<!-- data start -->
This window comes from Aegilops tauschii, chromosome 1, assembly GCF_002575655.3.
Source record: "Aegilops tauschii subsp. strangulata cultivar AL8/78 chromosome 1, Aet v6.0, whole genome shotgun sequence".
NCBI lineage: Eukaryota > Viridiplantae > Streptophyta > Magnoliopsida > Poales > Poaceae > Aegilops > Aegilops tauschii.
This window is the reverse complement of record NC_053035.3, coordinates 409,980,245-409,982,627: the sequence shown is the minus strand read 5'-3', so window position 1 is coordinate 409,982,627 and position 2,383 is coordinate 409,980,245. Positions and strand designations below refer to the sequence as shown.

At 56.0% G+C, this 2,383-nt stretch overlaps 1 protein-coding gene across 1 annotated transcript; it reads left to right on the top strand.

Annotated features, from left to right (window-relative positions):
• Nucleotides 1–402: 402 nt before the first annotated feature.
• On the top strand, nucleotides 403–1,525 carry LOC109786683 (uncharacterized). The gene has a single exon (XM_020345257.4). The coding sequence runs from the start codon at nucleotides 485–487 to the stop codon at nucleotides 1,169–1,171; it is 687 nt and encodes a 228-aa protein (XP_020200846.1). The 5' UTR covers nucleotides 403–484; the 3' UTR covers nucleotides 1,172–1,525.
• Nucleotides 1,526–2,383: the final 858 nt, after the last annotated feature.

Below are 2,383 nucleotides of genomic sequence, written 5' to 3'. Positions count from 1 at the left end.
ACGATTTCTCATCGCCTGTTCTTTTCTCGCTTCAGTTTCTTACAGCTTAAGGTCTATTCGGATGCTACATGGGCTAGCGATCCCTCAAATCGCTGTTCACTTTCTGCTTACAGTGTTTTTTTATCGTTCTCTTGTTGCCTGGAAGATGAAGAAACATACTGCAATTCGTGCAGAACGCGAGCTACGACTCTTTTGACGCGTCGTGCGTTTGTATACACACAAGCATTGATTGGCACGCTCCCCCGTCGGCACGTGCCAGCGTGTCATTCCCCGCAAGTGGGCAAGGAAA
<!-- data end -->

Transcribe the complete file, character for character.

This window comes from Aegilops tauschii, chromosome 1, assembly GCF_002575655.3.
Source record: "Aegilops tauschii subsp. strangulata cultivar AL8/78 chromosome 1, Aet v6.0, whole genome shotgun sequence".
NCBI lineage: Eukaryota > Viridiplantae > Streptophyta > Magnoliopsida > Poales > Poaceae > Aegilops > Aegilops tauschii.
This window is the reverse complement of record NC_053035.3, coordinates 409,980,245-409,982,627: the sequence shown is the minus strand read 5'-3', so window position 1 is coordinate 409,982,627 and position 2,383 is coordinate 409,980,245. Positions and strand designations below refer to the sequence as shown.

At 56.0% G+C, this 2,383-nt stretch overlaps 1 protein-coding gene across 1 annotated transcript; it reads left to right on the top strand.

Annotated features, from left to right (window-relative positions):
• Nucleotides 1–402: 402 nt before the first annotated feature.
• On the top strand, nucleotides 403–1,525 carry LOC109786683 (uncharacterized). The gene has a single exon (XM_020345257.4). The coding sequence runs from the start codon at nucleotides 485–487 to the stop codon at nucleotides 1,169–1,171; it is 687 nt and encodes a 228-aa protein (XP_020200846.1). The 5' UTR covers nucleotides 403–484; the 3' UTR covers nucleotides 1,172–1,525.
• Nucleotides 1,526–2,383: the final 858 nt, after the last annotated feature.

Below are 2,383 nucleotides of genomic sequence, written 5' to 3'. Positions count from 1 at the left end.
ACGATTTCTCATCGCCTGTTCTTTTCTCGCTTCAGTTTCTTACAGCTTAAGGTCTATTCGGATGCTACATGGGCTAGCGATCCCTCAAATCGCTGTTCACTTTCTGCTTACAGTGTTTTTTTATCGTTCTCTTGTTGCCTGGAAGATGAAGAAACATACTGCAATTCGTGCAGAACGCGAGCTACGACTCTTTTGACGCGTCGTGCGTTTGTATACACACAAGCATTGATTGGCACGCTCCCCCGTCGGCACGTGCCAGCGTGTCATTCCCCGCAAGTGGGCAAGGAAA